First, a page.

Simplifying Life for Exchange Authors

Another Exchange MVP, Pat Richard, posted on Facebook yesterday: It would be nice to be able to import a list of all Exchange related PowerShell cmdlets into the Word and Outlook dictionaries.

Being the helpful guy that I am, I responded: You can do that in one-line of PowerShell.

(That being a famous quote from Jeff Snover, one of the main men behind PowerShell at Microsoft.)

Then I started thinking about it. And well, you CAN do it in one line of PowerShell. It just depends on how clever you want to get and how long a line you are willing to type! Regardless, you should only have to do it once.

Now, be aware, I’m running Office 2010 – file locations might be somewhat different for you.

Let’s build that one liner.

First thing was to find where Word 2010 stored custom words added to the dictionary. F1 (Help) in Word gave me that – CUSTOM.DIC.

Second was to locate the physical file:

PS C:\Users\Administrator> cd \
PS C:\> cmd /c dir custom.dic /s
Volume in drive C has no label.
Volume Serial Number is D888-0076

Directory of C:\Users\Administrator\AppData\Roaming\Microsoft\UProof

05/10/2010 08:50 AM 11,902 CUSTOM.DIC
1 File(s) 11,902 bytes

Total Files Listed:
1 File(s) 11,902 bytes
0 Dir(s) 77,055,504,384 bytes free
PS C:\>

Ah…good. So the filename is:

join-path C:\Users\Administrator\AppData\Roaming\Microsoft\UProof CUSTOM.DIC

or just


If we examine the file, we see it’s a simple Unicode file containing one token/symbol per line.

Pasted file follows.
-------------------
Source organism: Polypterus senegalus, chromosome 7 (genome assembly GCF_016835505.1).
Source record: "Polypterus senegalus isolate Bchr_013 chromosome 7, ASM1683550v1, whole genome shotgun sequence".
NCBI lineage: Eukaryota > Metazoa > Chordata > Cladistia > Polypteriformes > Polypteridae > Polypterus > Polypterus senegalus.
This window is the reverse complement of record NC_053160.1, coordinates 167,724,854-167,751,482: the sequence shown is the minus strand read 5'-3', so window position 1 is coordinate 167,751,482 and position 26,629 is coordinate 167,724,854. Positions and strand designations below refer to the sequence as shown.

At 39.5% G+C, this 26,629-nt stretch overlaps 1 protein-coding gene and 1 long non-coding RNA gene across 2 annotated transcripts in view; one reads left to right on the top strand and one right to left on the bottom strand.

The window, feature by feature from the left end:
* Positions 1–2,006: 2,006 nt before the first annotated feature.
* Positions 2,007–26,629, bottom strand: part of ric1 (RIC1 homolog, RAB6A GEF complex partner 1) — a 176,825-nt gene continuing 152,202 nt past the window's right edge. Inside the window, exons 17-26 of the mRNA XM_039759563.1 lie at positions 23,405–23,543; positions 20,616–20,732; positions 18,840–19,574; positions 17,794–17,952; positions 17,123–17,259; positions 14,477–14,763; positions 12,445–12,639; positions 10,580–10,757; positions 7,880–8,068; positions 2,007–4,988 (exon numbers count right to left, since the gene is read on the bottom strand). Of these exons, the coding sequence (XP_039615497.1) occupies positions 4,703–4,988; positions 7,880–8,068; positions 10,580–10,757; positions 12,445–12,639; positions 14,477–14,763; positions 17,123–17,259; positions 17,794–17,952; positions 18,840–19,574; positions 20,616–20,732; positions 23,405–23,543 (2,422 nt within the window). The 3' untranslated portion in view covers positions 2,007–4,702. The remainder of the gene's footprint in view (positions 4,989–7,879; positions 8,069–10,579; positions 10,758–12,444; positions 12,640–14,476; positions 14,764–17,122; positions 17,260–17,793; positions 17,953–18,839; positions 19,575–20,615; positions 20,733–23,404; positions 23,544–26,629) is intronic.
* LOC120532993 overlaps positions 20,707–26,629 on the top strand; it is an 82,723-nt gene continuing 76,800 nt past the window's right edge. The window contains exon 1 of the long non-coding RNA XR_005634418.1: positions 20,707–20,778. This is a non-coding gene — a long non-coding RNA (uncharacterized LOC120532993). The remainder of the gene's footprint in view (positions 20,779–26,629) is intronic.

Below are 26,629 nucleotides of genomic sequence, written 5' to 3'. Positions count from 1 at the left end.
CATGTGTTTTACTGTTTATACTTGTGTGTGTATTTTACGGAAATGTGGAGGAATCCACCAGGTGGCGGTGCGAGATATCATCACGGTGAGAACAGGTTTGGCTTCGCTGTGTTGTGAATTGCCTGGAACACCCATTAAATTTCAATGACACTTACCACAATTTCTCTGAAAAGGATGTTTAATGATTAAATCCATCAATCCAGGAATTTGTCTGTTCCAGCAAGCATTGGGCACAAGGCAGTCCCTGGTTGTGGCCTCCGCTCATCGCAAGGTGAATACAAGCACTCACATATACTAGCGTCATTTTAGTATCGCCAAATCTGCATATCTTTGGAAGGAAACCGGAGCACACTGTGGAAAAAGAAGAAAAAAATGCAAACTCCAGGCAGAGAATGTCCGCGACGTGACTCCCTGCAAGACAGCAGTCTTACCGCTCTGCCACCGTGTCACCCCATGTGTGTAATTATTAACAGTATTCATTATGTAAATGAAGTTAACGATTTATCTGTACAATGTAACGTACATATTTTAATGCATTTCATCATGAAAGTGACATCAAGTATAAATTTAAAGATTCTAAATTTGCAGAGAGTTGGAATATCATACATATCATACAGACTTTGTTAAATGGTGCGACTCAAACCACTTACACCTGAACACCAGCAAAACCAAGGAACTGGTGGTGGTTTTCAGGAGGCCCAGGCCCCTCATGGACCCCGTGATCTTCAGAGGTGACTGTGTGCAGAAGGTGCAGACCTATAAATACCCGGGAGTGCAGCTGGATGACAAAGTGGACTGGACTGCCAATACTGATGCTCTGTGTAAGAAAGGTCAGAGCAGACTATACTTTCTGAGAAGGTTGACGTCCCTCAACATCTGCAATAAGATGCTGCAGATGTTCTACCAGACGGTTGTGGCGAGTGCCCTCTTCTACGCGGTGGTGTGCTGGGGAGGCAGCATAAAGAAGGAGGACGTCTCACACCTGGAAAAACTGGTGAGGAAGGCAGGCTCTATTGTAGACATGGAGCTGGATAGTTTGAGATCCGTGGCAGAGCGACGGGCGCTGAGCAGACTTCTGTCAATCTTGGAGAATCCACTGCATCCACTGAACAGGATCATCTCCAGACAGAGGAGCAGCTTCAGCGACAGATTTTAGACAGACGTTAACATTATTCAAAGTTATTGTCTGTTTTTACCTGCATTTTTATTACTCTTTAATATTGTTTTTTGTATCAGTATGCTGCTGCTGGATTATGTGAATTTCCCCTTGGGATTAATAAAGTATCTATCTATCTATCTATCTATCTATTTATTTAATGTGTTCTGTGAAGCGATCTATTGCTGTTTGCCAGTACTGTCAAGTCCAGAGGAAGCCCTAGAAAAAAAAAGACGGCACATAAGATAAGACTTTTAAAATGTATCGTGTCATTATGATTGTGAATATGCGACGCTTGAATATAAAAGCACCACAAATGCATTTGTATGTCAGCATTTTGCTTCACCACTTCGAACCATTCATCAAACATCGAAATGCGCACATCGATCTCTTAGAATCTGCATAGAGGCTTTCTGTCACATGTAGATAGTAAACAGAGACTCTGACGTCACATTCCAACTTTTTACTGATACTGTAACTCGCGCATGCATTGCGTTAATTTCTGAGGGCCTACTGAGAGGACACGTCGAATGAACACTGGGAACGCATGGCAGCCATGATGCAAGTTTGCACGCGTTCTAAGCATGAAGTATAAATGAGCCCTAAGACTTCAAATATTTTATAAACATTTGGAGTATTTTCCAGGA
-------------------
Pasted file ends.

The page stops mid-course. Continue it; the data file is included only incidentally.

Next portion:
How do we get the list of Exchange commands? Get-ExCommand, of course. But…if you aren’t running the command on an Exchange server or on a workstation where the Exchange Management Tools are installed (e.g., you are using remote PowerShell to connect to an Exchange server), you won’t have Get-ExCommand. It’s a non-exported function. However, you WILL have the Exchange module you can use. So, to get the Exchange commands:

Get-Command -module $global:importresults

Note that $global:importresults can potentially contain more than just the Exchange module. It is a list of all imported modules.

We notice that this returns more than we want. We really just want imported functions and cmdlets that have valid names. So:

Get-Command -module $global:importresults | ?
{ ($_.CommandType -eq “cmdlet” -or $_.CommandType -eq “function”) -and $_.Name -notmatch “:” }

That gives us our valid Exchange cmdlets and functions! However, all we are interested in is the name of the function; not all the other garbage:

Get-Command -module $global:importresults | ?
{ ($_.CommandType -eq “cmdlet” -or $_.CommandType -eq “function”) -and $_.Name -notmatch “:” } |
Select Name

Excellent. Now we have the names we want and we know where we want them to go! So let’s save them:

Get-Command -module $global:importresults | ?
{ ($_.CommandType -eq “cmdlet” -or $_.CommandType -eq “function”) -and $_.Name -notmatch “:” } |
Select Name |
Out-File -Append C:\Users\Administrator\AppData\Roaming\Microsoft\UProof\CUSTOM.DIC

or, since we know that’s the per-user AppData folder:

PS C:\> $env:AppData
PS C:\>

we can also say:

Get-Command -module $global:importresults | ?
{ ($_.CommandType -eq “cmdlet” -or $_.CommandType -eq “function”) -and $_.Name -notmatch “:” } |
Select Name |
Out-File -Append (join-path $env:AppData Microsoft\UProof\CUSTOM.DIC)

And there you have it. A LONG one-liner, but a one-liner nonetheless.

This does assume that you are running this on the same workstation where the custom dictionary resides.

This procedure should be generalizable (is that a word?) for any module.

Pat and I both worked on this going back and forth on FB. An interesting way to develop a script!

Until next time…

If there are things you would like to see written about, please let me know.

P.S. Pat went on and further developed the script to automatically choose an Exchange server, connect to it, and update the CUSTOM.DIC. To see that, visit his website.

Follow me on twitter: @EssentialExch

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